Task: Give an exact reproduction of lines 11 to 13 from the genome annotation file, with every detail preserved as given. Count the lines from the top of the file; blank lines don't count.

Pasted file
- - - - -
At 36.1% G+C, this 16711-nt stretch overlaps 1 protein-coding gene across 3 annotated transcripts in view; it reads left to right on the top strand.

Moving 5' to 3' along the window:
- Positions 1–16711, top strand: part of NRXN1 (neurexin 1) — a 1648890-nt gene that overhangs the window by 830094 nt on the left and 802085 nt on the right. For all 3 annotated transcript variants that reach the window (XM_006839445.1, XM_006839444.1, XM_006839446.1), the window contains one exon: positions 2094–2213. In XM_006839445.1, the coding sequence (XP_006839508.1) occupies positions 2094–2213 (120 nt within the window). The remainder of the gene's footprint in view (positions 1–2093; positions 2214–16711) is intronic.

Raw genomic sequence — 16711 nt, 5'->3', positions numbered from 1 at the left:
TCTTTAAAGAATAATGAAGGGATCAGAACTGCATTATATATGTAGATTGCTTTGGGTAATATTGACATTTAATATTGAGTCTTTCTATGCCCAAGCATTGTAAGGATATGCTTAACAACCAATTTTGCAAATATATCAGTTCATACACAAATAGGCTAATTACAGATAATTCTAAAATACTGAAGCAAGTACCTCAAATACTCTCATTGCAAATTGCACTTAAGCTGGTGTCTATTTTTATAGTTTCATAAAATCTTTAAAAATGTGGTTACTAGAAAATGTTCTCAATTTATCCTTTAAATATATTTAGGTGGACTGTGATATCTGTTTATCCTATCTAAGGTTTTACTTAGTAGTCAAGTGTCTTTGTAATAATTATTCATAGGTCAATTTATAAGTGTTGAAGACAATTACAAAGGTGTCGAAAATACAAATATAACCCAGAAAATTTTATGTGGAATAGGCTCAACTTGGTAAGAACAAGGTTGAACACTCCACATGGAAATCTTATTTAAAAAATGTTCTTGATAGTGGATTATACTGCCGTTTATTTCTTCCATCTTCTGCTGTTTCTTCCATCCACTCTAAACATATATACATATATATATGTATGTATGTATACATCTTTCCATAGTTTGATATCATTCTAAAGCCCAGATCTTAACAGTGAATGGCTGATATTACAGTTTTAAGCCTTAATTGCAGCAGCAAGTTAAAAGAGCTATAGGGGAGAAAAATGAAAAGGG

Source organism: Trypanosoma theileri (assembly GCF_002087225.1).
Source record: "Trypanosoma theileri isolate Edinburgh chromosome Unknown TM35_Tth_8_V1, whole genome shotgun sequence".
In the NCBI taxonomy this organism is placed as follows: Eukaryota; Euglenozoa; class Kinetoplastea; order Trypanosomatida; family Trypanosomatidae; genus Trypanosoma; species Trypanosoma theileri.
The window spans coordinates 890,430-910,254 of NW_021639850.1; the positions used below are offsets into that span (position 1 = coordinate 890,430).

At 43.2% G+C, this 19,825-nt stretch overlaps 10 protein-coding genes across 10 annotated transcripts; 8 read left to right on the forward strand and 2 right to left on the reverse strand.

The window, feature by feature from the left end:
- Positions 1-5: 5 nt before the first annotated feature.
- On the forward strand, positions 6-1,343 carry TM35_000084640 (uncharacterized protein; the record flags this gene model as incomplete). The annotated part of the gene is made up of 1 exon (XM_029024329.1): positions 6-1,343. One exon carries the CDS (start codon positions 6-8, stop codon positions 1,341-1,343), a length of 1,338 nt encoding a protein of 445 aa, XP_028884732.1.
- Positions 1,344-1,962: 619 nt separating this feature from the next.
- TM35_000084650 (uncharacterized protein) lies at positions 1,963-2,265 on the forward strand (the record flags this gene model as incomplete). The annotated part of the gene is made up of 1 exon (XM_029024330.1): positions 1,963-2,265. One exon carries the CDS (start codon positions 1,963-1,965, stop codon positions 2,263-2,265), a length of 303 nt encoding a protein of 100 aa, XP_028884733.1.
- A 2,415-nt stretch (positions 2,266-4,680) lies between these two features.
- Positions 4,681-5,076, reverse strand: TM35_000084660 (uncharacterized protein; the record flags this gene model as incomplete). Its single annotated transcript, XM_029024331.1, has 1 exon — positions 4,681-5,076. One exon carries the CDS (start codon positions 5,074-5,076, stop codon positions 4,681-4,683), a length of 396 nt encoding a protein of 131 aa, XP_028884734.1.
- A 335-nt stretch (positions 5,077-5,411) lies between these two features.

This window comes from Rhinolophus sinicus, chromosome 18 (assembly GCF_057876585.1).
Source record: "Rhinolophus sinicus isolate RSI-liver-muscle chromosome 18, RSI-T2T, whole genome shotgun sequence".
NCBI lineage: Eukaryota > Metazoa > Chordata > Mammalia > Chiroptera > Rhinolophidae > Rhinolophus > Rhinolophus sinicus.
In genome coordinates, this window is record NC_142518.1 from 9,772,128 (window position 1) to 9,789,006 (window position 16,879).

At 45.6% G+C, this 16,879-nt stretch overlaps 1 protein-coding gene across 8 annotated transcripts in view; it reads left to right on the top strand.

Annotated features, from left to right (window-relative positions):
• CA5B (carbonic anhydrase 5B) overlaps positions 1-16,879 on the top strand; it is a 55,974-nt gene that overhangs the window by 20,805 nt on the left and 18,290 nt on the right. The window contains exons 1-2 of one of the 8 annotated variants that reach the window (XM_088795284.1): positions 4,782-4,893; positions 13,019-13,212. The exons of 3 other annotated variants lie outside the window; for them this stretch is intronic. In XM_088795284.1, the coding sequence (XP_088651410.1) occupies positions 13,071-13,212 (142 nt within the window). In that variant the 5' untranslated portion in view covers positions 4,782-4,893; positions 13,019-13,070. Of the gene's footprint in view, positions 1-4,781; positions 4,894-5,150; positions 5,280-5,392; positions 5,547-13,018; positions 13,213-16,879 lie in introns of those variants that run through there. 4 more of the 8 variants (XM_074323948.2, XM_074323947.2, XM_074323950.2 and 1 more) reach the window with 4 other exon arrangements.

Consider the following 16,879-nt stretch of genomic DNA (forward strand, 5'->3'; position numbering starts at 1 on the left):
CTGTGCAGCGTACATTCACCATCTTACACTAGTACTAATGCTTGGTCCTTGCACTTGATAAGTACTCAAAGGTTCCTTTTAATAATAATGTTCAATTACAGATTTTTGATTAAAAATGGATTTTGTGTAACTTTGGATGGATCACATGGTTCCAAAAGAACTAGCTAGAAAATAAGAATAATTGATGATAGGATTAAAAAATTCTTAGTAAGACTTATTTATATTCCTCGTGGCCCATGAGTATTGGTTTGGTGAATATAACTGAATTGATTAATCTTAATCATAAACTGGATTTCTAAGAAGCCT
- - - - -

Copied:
The window, feature by feature from the left end:
- Positions 1-5: 5 nt before the first annotated feature.
- On the forward strand, positions 6-1,343 carry TM35_000084640 (uncharacterized protein; the record flags this gene model as incomplete). The annotated part of the gene is made up of 1 exon (XM_029024329.1): positions 6-1,343. One exon carries the CDS (start codon positions 6-8, stop codon positions 1,341-1,343), a length of 1,338 nt encoding a protein of 445 aa, XP_028884732.1.